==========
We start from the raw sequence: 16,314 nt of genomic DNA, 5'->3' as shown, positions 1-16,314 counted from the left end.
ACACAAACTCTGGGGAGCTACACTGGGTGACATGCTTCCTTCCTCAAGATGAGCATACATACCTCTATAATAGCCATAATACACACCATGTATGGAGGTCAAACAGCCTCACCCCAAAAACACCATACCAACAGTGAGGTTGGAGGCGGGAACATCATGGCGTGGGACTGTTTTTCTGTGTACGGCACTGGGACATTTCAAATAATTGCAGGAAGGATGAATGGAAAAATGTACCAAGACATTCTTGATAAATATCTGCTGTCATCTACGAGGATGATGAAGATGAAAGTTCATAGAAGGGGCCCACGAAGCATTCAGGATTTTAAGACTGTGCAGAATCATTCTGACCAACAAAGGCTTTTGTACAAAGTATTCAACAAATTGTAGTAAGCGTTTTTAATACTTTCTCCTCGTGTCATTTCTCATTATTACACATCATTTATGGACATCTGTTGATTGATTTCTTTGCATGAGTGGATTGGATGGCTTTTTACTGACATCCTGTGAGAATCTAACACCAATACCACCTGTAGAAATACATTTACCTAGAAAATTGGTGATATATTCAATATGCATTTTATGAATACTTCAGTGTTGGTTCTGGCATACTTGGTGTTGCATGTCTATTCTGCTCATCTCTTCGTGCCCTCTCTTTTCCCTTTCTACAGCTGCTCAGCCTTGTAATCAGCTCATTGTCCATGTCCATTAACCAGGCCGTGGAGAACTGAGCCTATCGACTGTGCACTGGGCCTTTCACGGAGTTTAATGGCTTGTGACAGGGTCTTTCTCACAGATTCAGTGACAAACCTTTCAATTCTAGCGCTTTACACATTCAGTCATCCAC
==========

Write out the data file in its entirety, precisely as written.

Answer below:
We start from the raw sequence: 16,314 nt of genomic DNA, 5'->3' as shown, positions 1-16,314 counted from the left end.
ACACAAACTCTGGGGAGCTACACTGGGTGACATGCTTCCTTCCTCAAGATGAGCATACATACCTCTATAATAGCCATAATACACACCATGTATGGAGGTCAAACAGCCTCACCCCAAAAACACCATACCAACAGTGAGGTTGGAGGCGGGAACATCATGGCGTGGGACTGTTTTTCTGTGTACGGCACTGGGACATTTCAAATAATTGCAGGAAGGATGAATGGAAAAATGTACCAAGACATTCTTGATAAATATCTGCTGTCATCTACGAGGATGATGAAGATGAAAGTTCATAGAAGGGGCCCACGAAGCATTCAGGATTTTAAGACTGTGCAGAATCATTCTGACCAACAAAGGCTTTTGTACAAAGTATTCAACAAATTGTAGTAAGCGTTTTTAATACTTTCTCCTCGTGTCATTTCTCATTATTACACATCATTTATGGACATCTGTTGATTGATTTCTTTGCATGAGTGGATTGGATGGCTTTTTACTGACATCCTGTGAGAATCTAACACCAATACCACCTGTAGAAATACATTTACCTAGAAAATTGGTGATATATTCAATATGCATTTTATGAATACTTCAGTGTTGGTTCTGGCATACTTGGTGTTGCATGTCTATTCTGCTCATCTCTTCGTGCCCTCTCTTTTCCCTTTCTACAGCTGCTCAGCCTTGTAATCAGCTCATTGTCCATGTCCATTAACCAGGCCGTGGAGAACTGAGCCTATCGACTGTGCACTGGGCCTTTCACGGAGTTTAATGGCTTGTGACAGGGTCTTTCTCACAGATTCAGTGACAAACCTTTCAATTCTAGCGCTTTACACATTCAGTCATCCAC